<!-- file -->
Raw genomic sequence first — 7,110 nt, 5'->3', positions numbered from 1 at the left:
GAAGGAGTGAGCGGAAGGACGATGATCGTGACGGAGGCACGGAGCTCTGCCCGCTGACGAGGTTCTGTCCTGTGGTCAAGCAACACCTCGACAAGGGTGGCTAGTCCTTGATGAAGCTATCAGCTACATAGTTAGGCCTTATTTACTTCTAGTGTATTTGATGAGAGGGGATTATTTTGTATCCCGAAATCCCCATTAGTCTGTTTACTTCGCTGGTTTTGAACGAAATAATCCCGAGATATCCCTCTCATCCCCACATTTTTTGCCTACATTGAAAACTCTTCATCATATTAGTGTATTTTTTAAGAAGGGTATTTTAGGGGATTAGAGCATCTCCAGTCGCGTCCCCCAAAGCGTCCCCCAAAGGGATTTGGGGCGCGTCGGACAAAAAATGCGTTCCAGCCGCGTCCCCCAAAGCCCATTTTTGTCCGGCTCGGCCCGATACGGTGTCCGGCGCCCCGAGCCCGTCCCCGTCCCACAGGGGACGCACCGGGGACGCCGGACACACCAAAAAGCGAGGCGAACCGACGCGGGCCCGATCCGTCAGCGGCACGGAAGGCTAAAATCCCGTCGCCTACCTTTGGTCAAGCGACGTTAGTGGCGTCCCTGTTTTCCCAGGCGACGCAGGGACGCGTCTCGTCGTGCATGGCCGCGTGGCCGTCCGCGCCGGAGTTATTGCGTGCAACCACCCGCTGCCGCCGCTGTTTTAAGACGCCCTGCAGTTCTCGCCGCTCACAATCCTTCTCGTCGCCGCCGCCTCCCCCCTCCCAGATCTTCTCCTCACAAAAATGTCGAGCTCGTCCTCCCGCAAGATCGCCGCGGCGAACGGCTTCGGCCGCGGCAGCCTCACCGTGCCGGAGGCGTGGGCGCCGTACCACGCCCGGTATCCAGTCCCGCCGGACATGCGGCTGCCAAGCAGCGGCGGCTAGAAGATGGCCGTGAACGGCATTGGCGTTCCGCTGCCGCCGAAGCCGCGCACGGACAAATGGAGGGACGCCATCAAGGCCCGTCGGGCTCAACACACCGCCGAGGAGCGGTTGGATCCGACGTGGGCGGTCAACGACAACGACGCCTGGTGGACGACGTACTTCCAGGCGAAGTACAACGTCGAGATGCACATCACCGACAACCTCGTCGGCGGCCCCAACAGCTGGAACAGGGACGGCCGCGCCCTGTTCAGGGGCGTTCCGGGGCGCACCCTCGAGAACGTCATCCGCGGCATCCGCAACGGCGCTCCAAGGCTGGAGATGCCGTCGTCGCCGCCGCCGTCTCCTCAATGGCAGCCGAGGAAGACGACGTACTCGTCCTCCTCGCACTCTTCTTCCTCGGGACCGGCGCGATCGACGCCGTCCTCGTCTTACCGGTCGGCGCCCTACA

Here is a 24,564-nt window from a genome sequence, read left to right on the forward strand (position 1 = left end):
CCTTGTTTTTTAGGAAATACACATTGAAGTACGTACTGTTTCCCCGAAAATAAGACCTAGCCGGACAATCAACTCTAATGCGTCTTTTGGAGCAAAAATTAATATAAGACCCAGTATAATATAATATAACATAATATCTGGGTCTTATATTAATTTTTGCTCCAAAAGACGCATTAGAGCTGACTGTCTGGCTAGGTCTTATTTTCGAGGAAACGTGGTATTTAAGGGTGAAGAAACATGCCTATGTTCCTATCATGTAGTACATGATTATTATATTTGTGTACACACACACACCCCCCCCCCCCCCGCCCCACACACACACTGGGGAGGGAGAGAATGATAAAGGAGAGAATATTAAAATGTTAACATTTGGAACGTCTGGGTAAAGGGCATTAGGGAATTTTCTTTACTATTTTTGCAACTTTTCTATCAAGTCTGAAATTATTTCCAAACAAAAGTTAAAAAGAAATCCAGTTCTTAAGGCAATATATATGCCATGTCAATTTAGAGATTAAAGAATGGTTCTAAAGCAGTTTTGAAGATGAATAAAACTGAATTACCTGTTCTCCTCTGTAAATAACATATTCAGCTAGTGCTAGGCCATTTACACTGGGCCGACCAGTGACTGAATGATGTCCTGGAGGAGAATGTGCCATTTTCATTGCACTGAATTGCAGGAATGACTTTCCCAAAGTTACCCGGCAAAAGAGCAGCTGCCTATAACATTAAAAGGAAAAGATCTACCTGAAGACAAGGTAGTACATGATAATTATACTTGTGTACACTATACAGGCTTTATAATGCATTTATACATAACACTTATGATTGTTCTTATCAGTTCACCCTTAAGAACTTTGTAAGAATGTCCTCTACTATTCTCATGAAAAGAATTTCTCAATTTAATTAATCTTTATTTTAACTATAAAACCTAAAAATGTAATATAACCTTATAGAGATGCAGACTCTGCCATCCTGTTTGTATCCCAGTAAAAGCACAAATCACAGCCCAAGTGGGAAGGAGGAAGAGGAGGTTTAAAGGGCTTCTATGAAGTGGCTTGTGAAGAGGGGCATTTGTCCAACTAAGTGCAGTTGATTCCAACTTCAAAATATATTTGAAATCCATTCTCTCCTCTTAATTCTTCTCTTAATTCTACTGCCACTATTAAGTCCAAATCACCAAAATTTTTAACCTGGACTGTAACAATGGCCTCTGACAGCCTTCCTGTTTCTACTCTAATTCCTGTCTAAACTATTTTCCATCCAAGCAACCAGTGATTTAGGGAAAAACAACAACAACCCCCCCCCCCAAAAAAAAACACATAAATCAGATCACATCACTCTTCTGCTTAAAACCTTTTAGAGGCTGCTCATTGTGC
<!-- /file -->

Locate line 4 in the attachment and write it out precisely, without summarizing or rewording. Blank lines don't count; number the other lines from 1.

CCTTGTTTTTTAGGAAATACACATTGAAGTACGTACTGTTTCCCCGAAAATAAGACCTAGCCGGACAATCAACTCTAATGCGTCTTTTGGAGCAAAAATTAATATAAGACCCAGTATAATATAATATAACATAATATCTGGGTCTTATATTAATTTTTGCTCCAAAAGACGCATTAGAGCTGACTGTCTGGCTAGGTCTTATTTTCGAGGAAACGTGGTATTTAAGGGTGAAGAAACATGCCTATGTTCCTATCATGTAGTACATGATTATTATATTTGTGTACACACACACACCCCCCCCCCCCCCGCCCCACACACACACTGGGGAGGGAGAGAATGATAAAGGAGAGAATATTAAAATGTTAACATTTGGAACGTCTGGGTAAAGGGCATTAGGGAATTTTCTTTACTATTTTTGCAACTTTTCTATCAAGTCTGAAATTATTTCCAAACAAAAGTTAAAAAGAAATCCAGTTCTTAAGGCAATATATATGCCATGTCAATTTAGAGATTAAAGAATGGTTCTAAAGCAGTTTTGAAGATGAATAAAACTGAATTACCTGTTCTCCTCTGTAAATAACATATTCAGCTAGTGCTAGGCCATTTACACTGGGCCGACCAGTGACTGAATGATGTCCTGGAGGAGAATGTGCCATTTTCATTGCACTGAATTGCAGGAATGACTTTCCCAAAGTTACCCGGCAAAAGAGCAGCTGCCTATAACATTAAAAGGAAAAGATCTACCTGAAGACAAGGTAGTACATGATAATTATACTTGTGTACACTATACAGGCTTTATAATGCATTTATACATAACACTTATGATTGTTCTTATCAGTTCACCCTTAAGAACTTTGTAAGAATGTCCTCTACTATTCTCATGAAAAGAATTTCTCAATTTAATTAATCTTTATTTTAACTATAAAACCTAAAAATGTAATATAACCTTATAGAGATGCAGACTCTGCCATCCTGTTTGTATCCCAGTAAAAGCACAAATCACAGCCCAAGTGGGAAGGAGGAAGAGGAGGTTTAAAGGGCTTCTATGAAGTGGCTTGTGAAGAGGGGCATTTGTCCAACTAAGTGCAGTTGATTCCAACTTCAAAATATATTTGAAATCCATTCTCTCCTCTTAATTCTTCTCTTAATTCTACTGCCACTATTAAGTCCAAATCACCAAAATTTTTAACCTGGACTGTAACAATGGCCTCTGACAGCCTTCCTGTTTCTACTCTAATTCCTGTCTAAACTATTTTCCATCCAAGCAACCAGTGATTTAGGGAAAAACAACAACAACCCCCCCCCCCAAAAAAAAACACATAAATCAGATCACATCACTCTTCTGCTTAAAACCTTTTAGAGGCTGCTCATTGTGC